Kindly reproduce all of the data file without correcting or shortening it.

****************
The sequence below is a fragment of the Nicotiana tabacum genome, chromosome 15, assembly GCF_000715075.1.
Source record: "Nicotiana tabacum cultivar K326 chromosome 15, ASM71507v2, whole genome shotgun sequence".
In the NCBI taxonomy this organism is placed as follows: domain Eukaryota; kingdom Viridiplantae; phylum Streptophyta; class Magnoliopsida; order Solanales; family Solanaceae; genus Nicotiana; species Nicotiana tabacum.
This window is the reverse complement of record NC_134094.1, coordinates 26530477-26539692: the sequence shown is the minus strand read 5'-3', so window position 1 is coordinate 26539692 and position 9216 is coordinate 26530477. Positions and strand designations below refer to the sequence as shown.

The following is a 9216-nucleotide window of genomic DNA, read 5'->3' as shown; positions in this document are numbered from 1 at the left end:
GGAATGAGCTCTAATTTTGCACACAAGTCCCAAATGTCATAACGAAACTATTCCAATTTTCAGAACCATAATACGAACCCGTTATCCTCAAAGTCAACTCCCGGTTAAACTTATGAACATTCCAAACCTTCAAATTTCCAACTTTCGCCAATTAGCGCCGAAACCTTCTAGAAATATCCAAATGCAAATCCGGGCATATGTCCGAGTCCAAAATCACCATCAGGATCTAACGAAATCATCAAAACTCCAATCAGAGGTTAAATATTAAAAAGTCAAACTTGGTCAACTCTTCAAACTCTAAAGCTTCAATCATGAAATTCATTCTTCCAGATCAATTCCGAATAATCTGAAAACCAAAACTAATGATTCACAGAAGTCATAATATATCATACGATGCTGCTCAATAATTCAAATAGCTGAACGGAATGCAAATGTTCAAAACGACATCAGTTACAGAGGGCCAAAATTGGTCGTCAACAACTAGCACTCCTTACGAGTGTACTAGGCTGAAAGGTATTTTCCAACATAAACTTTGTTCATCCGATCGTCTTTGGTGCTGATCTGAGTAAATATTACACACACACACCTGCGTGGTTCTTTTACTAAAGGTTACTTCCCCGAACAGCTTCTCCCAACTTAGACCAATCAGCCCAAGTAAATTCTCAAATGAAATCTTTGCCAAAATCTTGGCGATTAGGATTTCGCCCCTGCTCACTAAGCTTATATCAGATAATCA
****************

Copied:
The sequence below is a fragment of the Nicotiana tabacum genome, chromosome 15, assembly GCF_000715075.1.
Source record: "Nicotiana tabacum cultivar K326 chromosome 15, ASM71507v2, whole genome shotgun sequence".
In the NCBI taxonomy this organism is placed as follows: domain Eukaryota; kingdom Viridiplantae; phylum Streptophyta; class Magnoliopsida; order Solanales; family Solanaceae; genus Nicotiana; species Nicotiana tabacum.
This window is the reverse complement of record NC_134094.1, coordinates 26530477-26539692: the sequence shown is the minus strand read 5'-3', so window position 1 is coordinate 26539692 and position 9216 is coordinate 26530477. Positions and strand designations below refer to the sequence as shown.

The following is a 9216-nucleotide window of genomic DNA, read 5'->3' as shown; positions in this document are numbered from 1 at the left end:
GGAATGAGCTCTAATTTTGCACACAAGTCCCAAATGTCATAACGAAACTATTCCAATTTTCAGAACCATAATACGAACCCGTTATCCTCAAAGTCAACTCCCGGTTAAACTTATGAACATTCCAAACCTTCAAATTTCCAACTTTCGCCAATTAGCGCCGAAACCTTCTAGAAATATCCAAATGCAAATCCGGGCATATGTCCGAGTCCAAAATCACCATCAGGATCTAACGAAATCATCAAAACTCCAATCAGAGGTTAAATATTAAAAAGTCAAACTTGGTCAACTCTTCAAACTCTAAAGCTTCAATCATGAAATTCATTCTTCCAGATCAATTCCGAATAATCTGAAAACCAAAACTAATGATTCACAGAAGTCATAATATATCATACGATGCTGCTCAATAATTCAAATAGCTGAACGGAATGCAAATGTTCAAAACGACATCAGTTACAGAGGGCCAAAATTGGTCGTCAACAACTAGCACTCCTTACGAGTGTACTAGGCTGAAAGGTATTTTCCAACATAAACTTTGTTCATCCGATCGTCTTTGGTGCTGATCTGAGTAAATATTACACACACACACCTGCGTGGTTCTTTTACTAAAGGTTACTTCCCCGAACAGCTTCTCCCAACTTAGACCAATCAGCCCAAGTAAATTCTCAAATGAAATCTTTGCCAAAATCTTGGCGATTAGGATTTCGCCCCTGCTCACTAAGCTTATATCAGATAATCA